Rabia is a 2021 Aspen Institute/ADL Civil Society Fellow and was previously a 2016 Aspen Ideas Scholar and on the Vanguard Board at the Aspen Institute. She is a Fellow of the Truman National Security Project, a Fellow of the American Muslim Civic Leadership Institute, a Fellow of the Shalom Hartman Institute, and a former Board member of the ACLU of Connecticut and Maryland. Rabia is the recipient of the Truman National Security Project’s 2015 Harry S. Truman Award for Communications & Media Influence, is a 2015 Carnegie Corporation Great Immigrant, and is the recipient of the 2015 Healing & Hope award by the Campaign for the Fair Sentencing of Youth. She is currently a founding board member of the Inter-Jewish Muslim Alliance, and the Muslim Jewish Advisory Council, both of which focus on building Muslim-Jewish coalitions around pressing policy issues, and educating across communities to break barriers.
In 2016 Rabia was named a Jennings Randolph Senior Fellow at U.S. Institute of Peace, where she researched the intersection of religion and violent extremism in Pakistan and Sri Lanka. During this time Rabia also worked with PYCA, Pakistan Youth Change Advocates, delivering leadership trainings in Islamabad to rising youth advocates from across Pakistan.
Rabia came to USIP from the New America Foundation, where she was an International Security Fellow, developing and leading a CVE (countering violent extremism) community project in partnership with Google, Facebook and Twitter. Her work New America focused on the empowerment of American Muslim communities in social media advocacy.
In 2011 Rabia founded the Safe Nation Collaborative, a CVE training firm, which worked on two fronts: providing CVE and cultural competency training to law enforcement, correctional, and homeland security officials, and providing national security and CVE training to Muslim communities and institutions. During its existence, Safe Nation worked with the US Department of Homeland Security, US Department of Justice, the National Counter Terror Center, the Maryland State Police and Correctional Officer Training Commission, and the DC Metro Police Department. As a senior CVE analyst and consultant, Rabia worked on both domestic and international CVE projects with government and nonprofit sectors.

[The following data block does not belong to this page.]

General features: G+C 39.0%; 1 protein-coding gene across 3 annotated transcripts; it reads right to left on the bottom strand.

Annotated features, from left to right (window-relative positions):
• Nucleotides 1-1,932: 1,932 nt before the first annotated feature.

Rabia received her Juris Doctorate from the George Mason School of Law and practiced immigration and civil rights law for over a decade before moving into the CVE policy sphere. Her practice focus was asylum and family immigration, and civil rights defense of Muslim immigrants against federal law enforcement agencies.
Rabia is a frequent public speaker and writer on criminal justice, civil rights, and media advocacy through storytelling.
The Transformative Power of Comedy: Storytelling as Healing Praxis with D'Lo
Actor, writer, and comic D’Lo shares stories reflecting on his life as a queer/trans Sri Lankan American and how healing happens in community. In this keynote, he will reveal how this work can be realized transnationally through the use of comedy as a tool for both individual and collective agency and the transformations of trauma into resilience.
D’Lo has performed and lectured in the U.S., Canada, India, Sri Lanka, the UK, and Germany. His acting credits include: Looking, transparent, SENSE 8, and Mr. Robot.